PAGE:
SEATTLE -- The time is ripe to take a sharp look at what cheese can do for the supermarket deli.
That's how fresh-foods consultant Paige Lamb sees it.
"There's a lot of money to be made. I'm not saying supermarkets aren't making money with cheese, but they could be making so much more," said Lamb.
Known in the industry for her merchandising and cheese expertise, Lamb successfully put cheese to work as a sales-and-profit-builder at the highly respected Larry's Markets here.
Before leaving Larry's nearly two years ago, Lamb was director of the six-unit, upscale retailer's Market Kitchen, which encompasses the specialty cold deli and cheese shop in each store. She now has her own consulting firm, The Food Paige, based here.
"We made hundreds of thousands of dollars with cheese at Larry's. We sold as much as $10,000 worth in a day at one store during the holidays," Lamb said.
She called the product category a potential "cash cow," because of its growing popularity. She said chefs are increasingly using interesting cheeses in their creations and the consumer press is writing about them, both of which pique people's cheese awareness.
"You can hardly pick up a magazine these days that doesn't have a feature story about cheese," Lamb said.
She urged supermarket operators to re-evaluate how they're treating cheese in the deli because it often doesn't get the attention it needs to bloom as a money-maker, she said.
A carefully selected product mix, stop-them-in-their-tracks displays, aggressive promotions, descriptive signage, tight control of inventory, some service and a dab of creativity are all part of the success recipe, she said.
Lamb has a formula, too, for beginning a cheese-section revamp.
"First, I would do a market survey of the competition, then establish a mission statement, and figure out where I want to take my customers," she said.
She pointed out that different retailers use cheese in different ways.
"For example, Trader Joe's mission is to have the lowest price. They want to move volume. On the other hand, Larry's looks to offer full-service and carry the most unique products to attract customers."
The goal should be to make the cheese section a destination, and that can be done with interesting products, price, super service, and/or the perception that staffers know what's what when it comes to cheese, Lamb added.
Any amount of added service will help increase sales, she stressed. Cheese sales soared by as much as 25% at some units of Larry's Markets when a full-service cheese counter was inaugurated.
In an ideal world, Lamb said, a supermarket cheese section would be incorporated in the deli, would be part self-service and part service, and would be staffed by well-trained employees who constantly educate customers so they'll keep trading up.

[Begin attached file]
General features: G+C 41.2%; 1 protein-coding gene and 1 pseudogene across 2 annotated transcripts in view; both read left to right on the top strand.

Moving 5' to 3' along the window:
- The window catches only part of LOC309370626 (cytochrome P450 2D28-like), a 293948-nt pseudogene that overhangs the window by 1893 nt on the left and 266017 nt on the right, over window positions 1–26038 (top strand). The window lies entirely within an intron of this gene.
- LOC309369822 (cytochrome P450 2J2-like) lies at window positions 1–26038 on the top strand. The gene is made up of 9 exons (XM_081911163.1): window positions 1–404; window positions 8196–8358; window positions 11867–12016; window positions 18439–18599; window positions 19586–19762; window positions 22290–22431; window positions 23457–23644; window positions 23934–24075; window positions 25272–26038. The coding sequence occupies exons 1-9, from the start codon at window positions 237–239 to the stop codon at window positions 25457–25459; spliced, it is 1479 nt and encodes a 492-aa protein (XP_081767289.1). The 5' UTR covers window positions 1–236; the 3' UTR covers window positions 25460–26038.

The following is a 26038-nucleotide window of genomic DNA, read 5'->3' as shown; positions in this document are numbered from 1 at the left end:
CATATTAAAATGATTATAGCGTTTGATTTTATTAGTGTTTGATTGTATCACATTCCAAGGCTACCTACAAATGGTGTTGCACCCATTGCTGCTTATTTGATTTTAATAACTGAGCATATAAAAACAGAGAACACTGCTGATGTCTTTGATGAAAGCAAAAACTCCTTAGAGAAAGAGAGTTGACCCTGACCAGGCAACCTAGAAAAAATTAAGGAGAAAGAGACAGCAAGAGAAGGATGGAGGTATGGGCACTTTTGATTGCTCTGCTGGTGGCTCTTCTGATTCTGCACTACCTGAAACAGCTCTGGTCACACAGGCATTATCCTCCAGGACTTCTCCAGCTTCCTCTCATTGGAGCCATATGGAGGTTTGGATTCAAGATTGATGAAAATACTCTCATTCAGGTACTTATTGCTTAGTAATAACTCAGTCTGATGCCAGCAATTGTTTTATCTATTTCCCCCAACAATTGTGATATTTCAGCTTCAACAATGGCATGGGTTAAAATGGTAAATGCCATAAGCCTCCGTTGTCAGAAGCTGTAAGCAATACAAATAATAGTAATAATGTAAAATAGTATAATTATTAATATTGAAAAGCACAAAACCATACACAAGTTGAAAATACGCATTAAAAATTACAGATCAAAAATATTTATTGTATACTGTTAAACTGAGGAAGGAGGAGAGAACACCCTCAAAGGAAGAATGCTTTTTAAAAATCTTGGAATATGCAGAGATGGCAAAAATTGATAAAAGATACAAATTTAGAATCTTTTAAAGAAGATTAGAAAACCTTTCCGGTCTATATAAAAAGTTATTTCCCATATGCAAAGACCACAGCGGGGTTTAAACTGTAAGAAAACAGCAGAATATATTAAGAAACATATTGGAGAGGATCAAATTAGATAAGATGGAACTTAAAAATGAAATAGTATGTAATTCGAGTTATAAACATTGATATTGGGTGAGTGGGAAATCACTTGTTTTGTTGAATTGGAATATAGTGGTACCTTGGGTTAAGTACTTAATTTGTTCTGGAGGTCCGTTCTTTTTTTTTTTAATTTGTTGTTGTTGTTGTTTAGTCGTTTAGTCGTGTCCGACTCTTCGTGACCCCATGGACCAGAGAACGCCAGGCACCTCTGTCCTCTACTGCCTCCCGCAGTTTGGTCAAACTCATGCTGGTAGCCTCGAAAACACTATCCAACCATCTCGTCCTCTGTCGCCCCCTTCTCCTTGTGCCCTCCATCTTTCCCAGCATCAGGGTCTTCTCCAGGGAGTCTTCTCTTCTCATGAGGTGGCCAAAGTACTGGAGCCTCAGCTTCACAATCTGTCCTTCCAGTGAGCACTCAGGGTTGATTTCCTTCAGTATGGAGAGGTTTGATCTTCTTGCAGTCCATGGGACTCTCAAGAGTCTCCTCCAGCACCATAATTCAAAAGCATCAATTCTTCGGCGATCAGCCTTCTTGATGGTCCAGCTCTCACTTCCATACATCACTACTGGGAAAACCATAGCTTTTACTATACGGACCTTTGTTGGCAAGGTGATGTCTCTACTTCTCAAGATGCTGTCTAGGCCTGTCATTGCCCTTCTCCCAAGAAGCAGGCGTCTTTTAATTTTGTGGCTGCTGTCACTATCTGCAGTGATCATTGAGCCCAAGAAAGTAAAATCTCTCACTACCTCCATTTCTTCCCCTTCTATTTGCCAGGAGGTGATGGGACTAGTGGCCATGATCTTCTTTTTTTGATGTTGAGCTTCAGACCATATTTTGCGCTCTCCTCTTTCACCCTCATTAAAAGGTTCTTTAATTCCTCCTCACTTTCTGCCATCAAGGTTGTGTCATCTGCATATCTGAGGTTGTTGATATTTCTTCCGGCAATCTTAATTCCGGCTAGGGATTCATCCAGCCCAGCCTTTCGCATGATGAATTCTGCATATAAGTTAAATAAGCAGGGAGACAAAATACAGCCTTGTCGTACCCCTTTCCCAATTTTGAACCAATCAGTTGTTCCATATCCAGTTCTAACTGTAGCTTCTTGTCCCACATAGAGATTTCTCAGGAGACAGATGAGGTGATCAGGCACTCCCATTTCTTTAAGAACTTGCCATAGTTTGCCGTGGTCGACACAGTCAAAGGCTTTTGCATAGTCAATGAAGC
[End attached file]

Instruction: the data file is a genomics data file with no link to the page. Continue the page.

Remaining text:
She conceded that not every store can support a full-service cheese counter. But any of them could add a measure of service by situating their cheese displays for maximum effect, she said.
"For example, bringing the cheese case in line with the service deli can help. At least there's someone behind the counter to talk to customers if they have questions," she said.
If the display is in an island case, moving it closer to the deli could help, she added. "Also, it's necessary to make one person responsible for it. Otherwise it gets forgotten," Lamb said. A staffer tending the display and stocking it frequently gives a perception of service, too.
Service, in whatever degree is practical, could be the key to success, Lamb said. The most obvious reason is that staffers can "romance" the cheese by describing the various types, offering samples and serving suggestions. But what's just as important -- if they're properly trained -- is that they're caring for the cheeses.
"That's why it's important to have one person responsible for the cheese display, whether it's a service counter or a self-service case. They need to know the ages of the cheeses and when to rotate them," she said.
Before choosing the types of cheese to sell, Lamb suggests doing a market survey in the area surrounding each store.
"First, find out who your competition is, what they're carrying, and what the prices are. See what kind of restaurants are nearby," she said.
The types of restaurants, and their menus, offer valuable insight into what people in a particular market area are looking for, she said.
"For example, if it's all fast-food restaurants, then it'll be simple. Don't try to go too much higher than Colbys, and cheddar and Swiss, at first. You'll have to start at square one with your customers.
"But if you're in an established upscale restaurant area, find out if they're doing anything with cheese. Restaurants are pace-setters with just about everything all over the country. Retailers usually lag a season to two years behind the restaurants," Lamb said.
She said that when Larry's added garlic-Parmesan mashed potatoes to its food-service menus five years ago it was because the chain saw they were popular in San Francisco restaurants.
"Now everybody has a version of garlic-Parm potatoes," she said.